Browse Subject Areas

Click through the PLOS taxonomy to find articles in your field.

For more information about PLOS Subject Areas, click here.

  • Loading metrics

Incidence and risk of necrotizing enterocolitis in Denmark from 1994-2014

  • Sandra Meinich Juhl ,

    Roles Conceptualization, Formal analysis, Methodology, Writing – original draft

    Affiliation Department of Neonatology, Rigshospitalet, Copenhagen, Denmark

  • Rasmus Gregersen,

    Roles Data curation, Formal analysis, Methodology, Writing – review & editing

    Affiliation Department of Neonatology, Rigshospitalet, Copenhagen, Denmark

  • Theis Lange,

    Roles Supervision, Writing – review & editing

    Affiliations Section of Biostatistics, University of Copenhagen, Copenhagen, Denmark, Center for Statistical Science, Peking University, Beijing, China

  • Gorm Greisen

    Roles Conceptualization, Formal analysis, Supervision, Writing – review & editing

    Affiliation Department of Neonatology, Rigshospitalet, Copenhagen, Denmark

Incidence and risk of necrotizing enterocolitis in Denmark from 1994-2014

  • Sandra Meinich Juhl, 
  • Rasmus Gregersen, 
  • Theis Lange, 
  • Gorm Greisen


Introduction. We suspected that the incidence of NEC in Denmark had increased during the last 20 years but hypothesized that this could be explained by the increased neonatal survival. Methods. We conducted a retrospective, observational cohort study of all registered liveborn infants in Denmark in the period from January 1, 1994 to December 31, 2014. Data were obtained from the Medical Birth Registry, National Patient Register, and Cause of Death register in Denmark. The primary outcome was the registration of NEC (ICD-10: DP77.9) during a hospital admission within 6 months after birth. The statistical analysis used ‘death before NEC’ as a competing risk. Results. The cohort consisted of 1,351,675 infants, of which 8,059 died. There was a strongly significant decreasing risk of death over the period for the all infants (p<0.0001 in all gestational age groups). In total, 994 infants were diagnosed with NEC which lead to an incidence of 7.4 per 10,000 live-born infants. During the observation period, the incidence increased from 6.3 to 7.9 per 10,000 births (p = 0.006). When accounting for ‘death before NEC’ as a competing risk, the increase could be explained by the increased neonatal survival. There was, however, a GA-group/epoch interaction (p = 0.008) in the cause-specific hazard ratios with a trend towards an increasing risk of NEC in the most preterm infants and a decreasing risk of NEC in the term infants. Conclusion. While the overall incidence of NEC increased over the study period, the overall risk of NEC did not increase when considering the increased survival. Nevertheless, there seemed to be an increased risk of NEC in the most premature infants which was masked by a decreased risk in the term infants. This study suggests that research to prevent NEC in the most preterm infants is more important now than ever.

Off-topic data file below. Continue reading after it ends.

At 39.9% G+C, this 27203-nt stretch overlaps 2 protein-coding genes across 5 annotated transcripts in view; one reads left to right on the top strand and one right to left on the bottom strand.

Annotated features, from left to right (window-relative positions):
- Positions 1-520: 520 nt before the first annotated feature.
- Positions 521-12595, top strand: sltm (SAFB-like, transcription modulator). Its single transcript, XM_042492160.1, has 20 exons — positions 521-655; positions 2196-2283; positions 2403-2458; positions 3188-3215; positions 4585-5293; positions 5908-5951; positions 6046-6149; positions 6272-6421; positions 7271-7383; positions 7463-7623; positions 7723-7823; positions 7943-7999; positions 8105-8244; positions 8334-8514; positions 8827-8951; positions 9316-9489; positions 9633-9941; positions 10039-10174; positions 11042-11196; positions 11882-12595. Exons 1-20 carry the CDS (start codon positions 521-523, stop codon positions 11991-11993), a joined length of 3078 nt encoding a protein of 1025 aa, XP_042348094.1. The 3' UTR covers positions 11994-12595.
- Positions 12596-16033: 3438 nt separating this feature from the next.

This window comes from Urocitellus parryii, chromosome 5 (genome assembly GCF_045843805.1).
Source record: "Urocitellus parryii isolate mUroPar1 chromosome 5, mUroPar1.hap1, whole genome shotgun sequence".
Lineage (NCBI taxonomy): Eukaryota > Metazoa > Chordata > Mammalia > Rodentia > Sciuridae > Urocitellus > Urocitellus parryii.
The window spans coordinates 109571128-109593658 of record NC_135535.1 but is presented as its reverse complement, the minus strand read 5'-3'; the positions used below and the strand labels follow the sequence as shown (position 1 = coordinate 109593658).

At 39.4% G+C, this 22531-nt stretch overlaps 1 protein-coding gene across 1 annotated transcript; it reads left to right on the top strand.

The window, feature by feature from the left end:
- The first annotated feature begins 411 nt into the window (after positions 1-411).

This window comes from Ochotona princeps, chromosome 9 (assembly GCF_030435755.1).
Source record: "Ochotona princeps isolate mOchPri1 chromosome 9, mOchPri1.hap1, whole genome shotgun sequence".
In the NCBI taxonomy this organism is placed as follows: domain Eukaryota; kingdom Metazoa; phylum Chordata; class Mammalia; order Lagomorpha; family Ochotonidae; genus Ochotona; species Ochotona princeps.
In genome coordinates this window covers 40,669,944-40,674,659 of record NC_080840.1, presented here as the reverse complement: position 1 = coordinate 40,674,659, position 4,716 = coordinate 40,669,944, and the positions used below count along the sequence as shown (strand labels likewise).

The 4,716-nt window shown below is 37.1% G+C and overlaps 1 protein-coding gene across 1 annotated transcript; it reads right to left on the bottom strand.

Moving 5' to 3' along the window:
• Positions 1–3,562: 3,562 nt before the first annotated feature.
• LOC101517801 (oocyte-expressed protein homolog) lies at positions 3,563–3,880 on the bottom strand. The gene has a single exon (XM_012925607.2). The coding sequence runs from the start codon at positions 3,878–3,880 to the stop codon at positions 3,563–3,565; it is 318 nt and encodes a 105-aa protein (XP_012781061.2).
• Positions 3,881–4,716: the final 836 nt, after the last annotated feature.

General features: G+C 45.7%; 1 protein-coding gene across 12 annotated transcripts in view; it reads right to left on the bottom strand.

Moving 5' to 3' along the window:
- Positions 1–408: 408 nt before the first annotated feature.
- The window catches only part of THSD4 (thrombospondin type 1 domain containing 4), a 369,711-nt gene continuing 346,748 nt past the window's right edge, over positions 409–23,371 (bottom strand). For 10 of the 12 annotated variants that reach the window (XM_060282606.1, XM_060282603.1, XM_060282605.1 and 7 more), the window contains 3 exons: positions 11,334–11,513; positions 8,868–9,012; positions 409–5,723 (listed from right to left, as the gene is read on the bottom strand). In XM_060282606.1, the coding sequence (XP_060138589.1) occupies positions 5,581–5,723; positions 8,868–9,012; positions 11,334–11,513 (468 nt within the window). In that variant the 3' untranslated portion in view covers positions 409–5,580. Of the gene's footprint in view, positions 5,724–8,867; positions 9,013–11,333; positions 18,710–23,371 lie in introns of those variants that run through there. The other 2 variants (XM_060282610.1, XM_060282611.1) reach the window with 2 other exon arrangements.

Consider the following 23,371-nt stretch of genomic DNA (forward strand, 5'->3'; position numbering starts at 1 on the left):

Necrotizing enterocolitis (NEC) is a gastrointestinal emergency, most often seen in preterm infants [1]. The risk of developing NEC increases exponentially with the degree of immaturity [2]. The mortality of extremely preterm infants has decreased during the last 20 years, however the proportion of deaths related to NEC has increased in both the US and UK [3,4]. Furthermore, in a Swedish population-based study of live-born infants from 1987 to 2009, the incidence of NEC increased while the seven-day all-cause mortality decreased, especially in the extremely preterm infants [5]. In the Netherlands, an association was observed between introducing a guideline with more active treatment of extremely preterm infants and an increase in the incidence of NEC [6]. Together, these observations suggest that the observed increase in NEC incidence might be caused by an increase in survival in the first days and weeks of life among the most preterm infants. This would have the effect of exposing more infants to the risk of NEC, which is a disease that typically develop weeks after birth. To investigate this potential relation, it is necessary to use a formal competing risk analysis, where both the risk of NEC and the risk of death are considered concurrently. None of the previous studies investigating NEC incidence have done so.

The incidence of NEC among very low birth weight (VLBW) infants across the world appears to vary between 1 and 10% [7]. In Sweden and UK, no statistically significant variation in incidence was seen among hospitals, except for an increased incidence of NEC in the area of the capital in Sweden, which was, however, not accompanied by an increased 28-day-mortality [5,8]. In Denmark, the national incidence has not previously been studied. Regional data from Western and Eastern Denmark have given quite different estimates of the incidence in VLBW infants, although from very different periods of time [7,9].

We suspected that the incidence of NEC among newborn infants in Denmark has increased during the last 20 years and hypothesized that this trend would disappear when adjusting for the increased survival of premature infants.